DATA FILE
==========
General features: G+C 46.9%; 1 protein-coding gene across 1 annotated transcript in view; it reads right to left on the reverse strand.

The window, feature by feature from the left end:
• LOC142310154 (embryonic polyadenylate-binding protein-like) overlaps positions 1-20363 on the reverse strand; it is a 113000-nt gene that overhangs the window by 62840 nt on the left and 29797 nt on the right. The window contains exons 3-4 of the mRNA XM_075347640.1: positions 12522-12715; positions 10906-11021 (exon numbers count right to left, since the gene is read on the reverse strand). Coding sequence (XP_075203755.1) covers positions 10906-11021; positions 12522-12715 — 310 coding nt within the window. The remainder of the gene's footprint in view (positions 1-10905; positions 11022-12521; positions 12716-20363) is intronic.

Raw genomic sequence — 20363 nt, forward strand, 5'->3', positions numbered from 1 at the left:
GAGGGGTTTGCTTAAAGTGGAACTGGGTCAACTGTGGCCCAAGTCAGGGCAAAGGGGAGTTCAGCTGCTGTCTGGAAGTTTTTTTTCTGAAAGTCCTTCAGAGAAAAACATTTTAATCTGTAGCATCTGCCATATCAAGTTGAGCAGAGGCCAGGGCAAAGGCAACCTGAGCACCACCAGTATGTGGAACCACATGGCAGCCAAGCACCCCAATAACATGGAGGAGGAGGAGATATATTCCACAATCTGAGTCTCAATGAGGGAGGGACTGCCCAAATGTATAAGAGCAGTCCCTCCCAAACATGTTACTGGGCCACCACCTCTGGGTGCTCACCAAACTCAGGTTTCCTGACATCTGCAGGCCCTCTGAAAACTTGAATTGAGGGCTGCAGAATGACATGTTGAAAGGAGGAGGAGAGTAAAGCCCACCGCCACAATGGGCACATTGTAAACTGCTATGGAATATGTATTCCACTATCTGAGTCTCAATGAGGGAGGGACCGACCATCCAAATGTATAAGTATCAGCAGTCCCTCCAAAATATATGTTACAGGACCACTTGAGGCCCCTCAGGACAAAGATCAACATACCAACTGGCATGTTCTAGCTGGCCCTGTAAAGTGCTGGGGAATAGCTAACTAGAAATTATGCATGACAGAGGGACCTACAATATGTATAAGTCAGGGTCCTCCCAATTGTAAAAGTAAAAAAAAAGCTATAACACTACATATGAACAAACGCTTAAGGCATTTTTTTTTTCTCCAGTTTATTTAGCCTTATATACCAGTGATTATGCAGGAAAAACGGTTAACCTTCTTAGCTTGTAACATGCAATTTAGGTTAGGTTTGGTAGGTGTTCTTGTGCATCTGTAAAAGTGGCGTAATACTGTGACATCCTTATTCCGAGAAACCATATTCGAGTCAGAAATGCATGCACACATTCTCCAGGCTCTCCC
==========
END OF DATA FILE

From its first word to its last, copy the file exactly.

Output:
General features: G+C 46.9%; 1 protein-coding gene across 1 annotated transcript in view; it reads right to left on the reverse strand.

The window, feature by feature from the left end:
• LOC142310154 (embryonic polyadenylate-binding protein-like) overlaps positions 1-20363 on the reverse strand; it is a 113000-nt gene that overhangs the window by 62840 nt on the left and 29797 nt on the right. The window contains exons 3-4 of the mRNA XM_075347640.1: positions 12522-12715; positions 10906-11021 (exon numbers count right to left, since the gene is read on the reverse strand). Coding sequence (XP_075203755.1) covers positions 10906-11021; positions 12522-12715 — 310 coding nt within the window. The remainder of the gene's footprint in view (positions 1-10905; positions 11022-12521; positions 12716-20363) is intronic.

Raw genomic sequence — 20363 nt, forward strand, 5'->3', positions numbered from 1 at the left:
GAGGGGTTTGCTTAAAGTGGAACTGGGTCAACTGTGGCCCAAGTCAGGGCAAAGGGGAGTTCAGCTGCTGTCTGGAAGTTTTTTTTCTGAAAGTCCTTCAGAGAAAAACATTTTAATCTGTAGCATCTGCCATATCAAGTTGAGCAGAGGCCAGGGCAAAGGCAACCTGAGCACCACCAGTATGTGGAACCACATGGCAGCCAAGCACCCCAATAACATGGAGGAGGAGGAGATATATTCCACAATCTGAGTCTCAATGAGGGAGGGACTGCCCAAATGTATAAGAGCAGTCCCTCCCAAACATGTTACTGGGCCACCACCTCTGGGTGCTCACCAAACTCAGGTTTCCTGACATCTGCAGGCCCTCTGAAAACTTGAATTGAGGGCTGCAGAATGACATGTTGAAAGGAGGAGGAGAGTAAAGCCCACCGCCACAATGGGCACATTGTAAACTGCTATGGAATATGTATTCCACTATCTGAGTCTCAATGAGGGAGGGACCGACCATCCAAATGTATAAGTATCAGCAGTCCCTCCAAAATATATGTTACAGGACCACTTGAGGCCCCTCAGGACAAAGATCAACATACCAACTGGCATGTTCTAGCTGGCCCTGTAAAGTGCTGGGGAATAGCTAACTAGAAATTATGCATGACAGAGGGACCTACAATATGTATAAGTCAGGGTCCTCCCAATTGTAAAAGTAAAAAAAAAGCTATAACACTACATATGAACAAACGCTTAAGGCATTTTTTTTTTCTCCAGTTTATTTAGCCTTATATACCAGTGATTATGCAGGAAAAACGGTTAACCTTCTTAGCTTGTAACATGCAATTTAGGTTAGGTTTGGTAGGTGTTCTTGTGCATCTGTAAAAGTGGCGTAATACTGTGACATCCTTATTCCGAGAAACCATATTCGAGTCAGAAATGCATGCACACATTCTCCAGGCTCTCCC